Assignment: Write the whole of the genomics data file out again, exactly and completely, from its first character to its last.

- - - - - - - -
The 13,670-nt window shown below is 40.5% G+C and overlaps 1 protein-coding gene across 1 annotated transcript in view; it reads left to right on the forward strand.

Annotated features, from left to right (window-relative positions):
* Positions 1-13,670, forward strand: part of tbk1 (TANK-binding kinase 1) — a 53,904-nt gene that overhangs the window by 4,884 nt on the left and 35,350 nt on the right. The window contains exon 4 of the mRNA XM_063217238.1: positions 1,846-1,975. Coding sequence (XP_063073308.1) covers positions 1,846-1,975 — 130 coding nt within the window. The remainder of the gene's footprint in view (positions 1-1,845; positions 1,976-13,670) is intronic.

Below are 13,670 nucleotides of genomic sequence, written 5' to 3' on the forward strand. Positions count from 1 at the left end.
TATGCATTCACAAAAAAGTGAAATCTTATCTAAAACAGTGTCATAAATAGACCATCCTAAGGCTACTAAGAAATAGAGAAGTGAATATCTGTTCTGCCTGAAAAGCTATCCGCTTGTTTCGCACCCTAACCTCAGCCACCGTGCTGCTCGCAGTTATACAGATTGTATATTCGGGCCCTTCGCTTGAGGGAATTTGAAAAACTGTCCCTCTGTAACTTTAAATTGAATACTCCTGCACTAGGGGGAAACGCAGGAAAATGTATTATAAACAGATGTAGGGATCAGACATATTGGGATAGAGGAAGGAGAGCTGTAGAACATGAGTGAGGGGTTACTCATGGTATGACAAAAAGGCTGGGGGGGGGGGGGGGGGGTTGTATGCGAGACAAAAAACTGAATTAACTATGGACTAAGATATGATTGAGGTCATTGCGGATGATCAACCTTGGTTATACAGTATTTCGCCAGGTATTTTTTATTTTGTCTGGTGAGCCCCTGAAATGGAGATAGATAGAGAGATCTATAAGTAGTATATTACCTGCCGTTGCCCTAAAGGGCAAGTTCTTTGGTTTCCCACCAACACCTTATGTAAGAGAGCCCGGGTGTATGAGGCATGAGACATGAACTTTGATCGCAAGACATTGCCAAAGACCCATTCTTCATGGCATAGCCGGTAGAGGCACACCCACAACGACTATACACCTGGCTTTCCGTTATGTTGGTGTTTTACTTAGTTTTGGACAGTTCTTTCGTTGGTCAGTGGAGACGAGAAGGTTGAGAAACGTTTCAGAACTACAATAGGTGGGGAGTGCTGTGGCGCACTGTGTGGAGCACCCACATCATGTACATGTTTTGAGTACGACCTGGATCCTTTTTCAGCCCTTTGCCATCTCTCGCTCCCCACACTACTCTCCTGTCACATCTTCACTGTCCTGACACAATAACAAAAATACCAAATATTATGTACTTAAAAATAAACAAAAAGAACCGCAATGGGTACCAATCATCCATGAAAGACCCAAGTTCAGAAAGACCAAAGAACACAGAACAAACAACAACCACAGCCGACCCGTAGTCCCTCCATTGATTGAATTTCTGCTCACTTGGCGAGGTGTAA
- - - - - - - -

The 13,670-nt window shown below is 40.5% G+C and overlaps 1 protein-coding gene across 1 annotated transcript in view; it reads left to right on the forward strand.

Annotated features, from left to right (window-relative positions):
* Positions 1-13,670, forward strand: part of tbk1 (TANK-binding kinase 1) — a 53,904-nt gene that overhangs the window by 4,884 nt on the left and 35,350 nt on the right. The window contains exon 4 of the mRNA XM_063217238.1: positions 1,846-1,975. Coding sequence (XP_063073308.1) covers positions 1,846-1,975 — 130 coding nt within the window. The remainder of the gene's footprint in view (positions 1-1,845; positions 1,976-13,670) is intronic.

Below are 13,670 nucleotides of genomic sequence, written 5' to 3' on the forward strand. Positions count from 1 at the left end.
TATGCATTCACAAAAAAGTGAAATCTTATCTAAAACAGTGTCATAAATAGACCATCCTAAGGCTACTAAGAAATAGAGAAGTGAATATCTGTTCTGCCTGAAAAGCTATCCGCTTGTTTCGCACCCTAACCTCAGCCACCGTGCTGCTCGCAGTTATACAGATTGTATATTCGGGCCCTTCGCTTGAGGGAATTTGAAAAACTGTCCCTCTGTAACTTTAAATTGAATACTCCTGCACTAGGGGGAAACGCAGGAAAATGTATTATAAACAGATGTAGGGATCAGACATATTGGGATAGAGGAAGGAGAGCTGTAGAACATGAGTGAGGGGTTACTCATGGTATGACAAAAAGGCTGGGGGGGGGGGGGGGGGGTTGTATGCGAGACAAAAAACTGAATTAACTATGGACTAAGATATGATTGAGGTCATTGCGGATGATCAACCTTGGTTATACAGTATTTCGCCAGGTATTTTTTATTTTGTCTGGTGAGCCCCTGAAATGGAGATAGATAGAGAGATCTATAAGTAGTATATTACCTGCCGTTGCCCTAAAGGGCAAGTTCTTTGGTTTCCCACCAACACCTTATGTAAGAGAGCCCGGGTGTATGAGGCATGAGACATGAACTTTGATCGCAAGACATTGCCAAAGACCCATTCTTCATGGCATAGCCGGTAGAGGCACACCCACAACGACTATACACCTGGCTTTCCGTTATGTTGGTGTTTTACTTAGTTTTGGACAGTTCTTTCGTTGGTCAGTGGAGACGAGAAGGTTGAGAAACGTTTCAGAACTACAATAGGTGGGGAGTGCTGTGGCGCACTGTGTGGAGCACCCACATCATGTACATGTTTTGAGTACGACCTGGATCCTTTTTCAGCCCTTTGCCATCTCTCGCTCCCCACACTACTCTCCTGTCACATCTTCACTGTCCTGACACAATAACAAAAATACCAAATATTATGTACTTAAAAATAAACAAAAAGAACCGCAATGGGTACCAATCATCCATGAAAGACCCAAGTTCAGAAAGACCAAAGAACACAGAACAAACAACAACCACAGCCGACCCGTAGTCCCTCCATTGATTGAATTTCTGCTCACTTGGCGAGGTGTAA